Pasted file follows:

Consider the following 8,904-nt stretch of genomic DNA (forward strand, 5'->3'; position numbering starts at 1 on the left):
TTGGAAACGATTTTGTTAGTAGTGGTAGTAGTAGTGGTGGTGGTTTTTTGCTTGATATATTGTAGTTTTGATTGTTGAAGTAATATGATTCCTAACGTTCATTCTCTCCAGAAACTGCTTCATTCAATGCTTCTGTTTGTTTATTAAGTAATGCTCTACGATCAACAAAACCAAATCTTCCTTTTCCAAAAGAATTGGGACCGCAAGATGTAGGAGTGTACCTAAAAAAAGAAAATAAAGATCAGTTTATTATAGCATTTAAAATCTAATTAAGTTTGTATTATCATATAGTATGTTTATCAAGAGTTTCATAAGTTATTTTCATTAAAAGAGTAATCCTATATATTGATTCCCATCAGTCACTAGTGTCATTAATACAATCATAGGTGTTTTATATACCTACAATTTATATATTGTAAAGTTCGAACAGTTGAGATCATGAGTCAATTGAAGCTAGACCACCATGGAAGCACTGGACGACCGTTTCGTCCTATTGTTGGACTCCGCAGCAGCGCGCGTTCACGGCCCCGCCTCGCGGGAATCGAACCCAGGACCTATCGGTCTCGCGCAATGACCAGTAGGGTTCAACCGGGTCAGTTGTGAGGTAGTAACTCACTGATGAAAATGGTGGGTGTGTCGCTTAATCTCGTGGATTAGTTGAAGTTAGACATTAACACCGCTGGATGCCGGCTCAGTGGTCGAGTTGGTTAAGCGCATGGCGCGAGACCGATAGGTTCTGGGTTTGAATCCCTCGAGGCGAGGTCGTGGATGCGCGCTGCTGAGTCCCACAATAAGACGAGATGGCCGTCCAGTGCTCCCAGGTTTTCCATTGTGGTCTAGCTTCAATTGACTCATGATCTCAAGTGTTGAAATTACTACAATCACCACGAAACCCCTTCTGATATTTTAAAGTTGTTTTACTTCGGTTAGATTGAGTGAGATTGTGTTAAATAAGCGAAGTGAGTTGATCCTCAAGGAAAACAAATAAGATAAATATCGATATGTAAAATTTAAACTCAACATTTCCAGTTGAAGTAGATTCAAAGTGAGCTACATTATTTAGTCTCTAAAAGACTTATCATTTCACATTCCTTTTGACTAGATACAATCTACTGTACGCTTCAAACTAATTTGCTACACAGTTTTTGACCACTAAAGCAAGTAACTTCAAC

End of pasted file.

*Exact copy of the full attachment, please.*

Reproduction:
Consider the following 8,904-nt stretch of genomic DNA (forward strand, 5'->3'; position numbering starts at 1 on the left):
TTGGAAACGATTTTGTTAGTAGTGGTAGTAGTAGTGGTGGTGGTTTTTTGCTTGATATATTGTAGTTTTGATTGTTGAAGTAATATGATTCCTAACGTTCATTCTCTCCAGAAACTGCTTCATTCAATGCTTCTGTTTGTTTATTAAGTAATGCTCTACGATCAACAAAACCAAATCTTCCTTTTCCAAAAGAATTGGGACCGCAAGATGTAGGAGTGTACCTAAAAAAAGAAAATAAAGATCAGTTTATTATAGCATTTAAAATCTAATTAAGTTTGTATTATCATATAGTATGTTTATCAAGAGTTTCATAAGTTATTTTCATTAAAAGAGTAATCCTATATATTGATTCCCATCAGTCACTAGTGTCATTAATACAATCATAGGTGTTTTATATACCTACAATTTATATATTGTAAAGTTCGAACAGTTGAGATCATGAGTCAATTGAAGCTAGACCACCATGGAAGCACTGGACGACCGTTTCGTCCTATTGTTGGACTCCGCAGCAGCGCGCGTTCACGGCCCCGCCTCGCGGGAATCGAACCCAGGACCTATCGGTCTCGCGCAATGACCAGTAGGGTTCAACCGGGTCAGTTGTGAGGTAGTAACTCACTGATGAAAATGGTGGGTGTGTCGCTTAATCTCGTGGATTAGTTGAAGTTAGACATTAACACCGCTGGATGCCGGCTCAGTGGTCGAGTTGGTTAAGCGCATGGCGCGAGACCGATAGGTTCTGGGTTTGAATCCCTCGAGGCGAGGTCGTGGATGCGCGCTGCTGAGTCCCACAATAAGACGAGATGGCCGTCCAGTGCTCCCAGGTTTTCCATTGTGGTCTAGCTTCAATTGACTCATGATCTCAAGTGTTGAAATTACTACAATCACCACGAAACCCCTTCTGATATTTTAAAGTTGTTTTACTTCGGTTAGATTGAGTGAGATTGTGTTAAATAAGCGAAGTGAGTTGATCCTCAAGGAAAACAAATAAGATAAATATCGATATGTAAAATTTAAACTCAACATTTCCAGTTGAAGTAGATTCAAAGTGAGCTACATTATTTAGTCTCTAAAAGACTTATCATTTCACATTCCTTTTGACTAGATACAATCTACTGTACGCTTCAAACTAATTTGCTACACAGTTTTTGACCACTAAAGCAAGTAACTTCAAC